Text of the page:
New rules and penalties implemented by the Ontario government aim to crack down on careless and distracted driving in hopes of improving safety for some of the most at-risk road users like pedestrians and cyclists.
“Ontario is taking action to reduce the number of people killed by impaired, distracted and dangerous drivers. These measures will help keep some of our most vulnerable road users safe and help us drive home the message that dangerous, impaired and distracted driving is unacceptable, and will not be tolerated, “ Steven Del Duca, Ontario Minister of Transportation.
The new legislation, expected to be introduced this fall, is directly aimed at reducing accidents and injuries resulting from impaired, distracted driving and dangerous drivers including:
- A new offence for careless driving causing death or bodily harm with penalties that include fines, license suspension and imprisonment
- Tougher penalties for distracted driving, such as using a cellphone while operating a vehicle, including higher fines, more demerit points, and license suspensions
- Increased penalties for drivers who fail to yield for pedestrians and escalating fines for drivers who are convicted of multiple pedestrian-related offences within a five-year window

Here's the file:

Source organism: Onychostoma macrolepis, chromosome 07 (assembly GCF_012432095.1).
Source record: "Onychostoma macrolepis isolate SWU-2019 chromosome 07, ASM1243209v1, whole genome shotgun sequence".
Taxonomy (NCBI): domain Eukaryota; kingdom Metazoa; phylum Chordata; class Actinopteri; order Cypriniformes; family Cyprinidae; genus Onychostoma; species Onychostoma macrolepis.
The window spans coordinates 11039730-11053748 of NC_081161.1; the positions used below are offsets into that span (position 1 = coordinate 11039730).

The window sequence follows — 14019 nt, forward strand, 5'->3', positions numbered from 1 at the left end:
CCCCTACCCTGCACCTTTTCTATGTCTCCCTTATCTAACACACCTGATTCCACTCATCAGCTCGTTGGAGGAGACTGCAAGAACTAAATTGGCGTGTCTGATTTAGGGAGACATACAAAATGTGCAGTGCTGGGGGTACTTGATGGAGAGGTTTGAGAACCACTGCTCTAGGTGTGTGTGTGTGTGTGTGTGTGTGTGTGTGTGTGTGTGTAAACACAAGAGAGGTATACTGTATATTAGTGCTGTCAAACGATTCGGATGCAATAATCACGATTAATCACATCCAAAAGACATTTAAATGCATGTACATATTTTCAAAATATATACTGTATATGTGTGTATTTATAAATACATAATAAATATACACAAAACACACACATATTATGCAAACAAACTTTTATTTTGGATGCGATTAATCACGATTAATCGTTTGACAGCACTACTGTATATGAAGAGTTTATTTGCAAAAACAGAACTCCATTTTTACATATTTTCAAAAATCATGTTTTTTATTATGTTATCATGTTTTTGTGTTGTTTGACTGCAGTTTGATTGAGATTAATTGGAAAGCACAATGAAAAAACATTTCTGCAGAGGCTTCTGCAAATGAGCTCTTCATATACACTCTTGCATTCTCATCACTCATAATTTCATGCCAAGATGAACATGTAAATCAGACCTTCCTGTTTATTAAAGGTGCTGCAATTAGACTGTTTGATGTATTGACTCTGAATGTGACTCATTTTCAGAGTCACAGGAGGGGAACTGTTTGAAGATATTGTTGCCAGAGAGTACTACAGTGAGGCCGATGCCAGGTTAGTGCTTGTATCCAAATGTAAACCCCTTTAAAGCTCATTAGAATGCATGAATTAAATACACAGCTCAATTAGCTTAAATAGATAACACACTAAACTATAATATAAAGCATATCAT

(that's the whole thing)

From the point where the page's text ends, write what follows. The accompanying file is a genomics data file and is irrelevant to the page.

- Expanding the use of rear flashing blue lights for enforcement and emergency vehicles.
To combat the incidence of drivers illegally passing school buses, the province is looking into the use of cameras on buses to capture offending drivers. Camera evidence would be admitted to court without the need for a physical witness.
These new laws and measures would come in addition to measures introduced in September of this year. The Ontario Ministry of Transportation provided the following statistics in conjunction with the announcement.
- On average, one person is killed on Ontario’s roads every 17 hours. In 2014, pedestrians and cyclists made up approximately 25 per cent of Ontario’s road fatalities.
- While drunk driving remains in the top-five killers on Ontario’s roads, the province’s most recent roadside survey found that drivers who tested positive for drugs were more than twice the number who tested positive for alcohol.
- The proposed legislation builds on existing measures Ontario has introduced to improve road safety including tougher impaired, distracted and street racing laws.
- In May Ontario passed legislation to protect the most vulnerable such as pedestrians and cyclists, by giving municipalities more tools to address speeding. These tools include the ability to set reduced default speed limits and use automated speed-enforcement systems on roads with speed limits below 80 km/h that are designated as community safety zones or in school zones.
- In June 2015, Ontario passed legislation to toughen penalties for offences such as distracted driving.
- The Ministry of Transportation hosted a road safety symposium in June with municipalities and many road safety partners to discuss a broad range of road safety concerns that helped shape the government’s proposed actions to help to save lives on Ontario’s roads.
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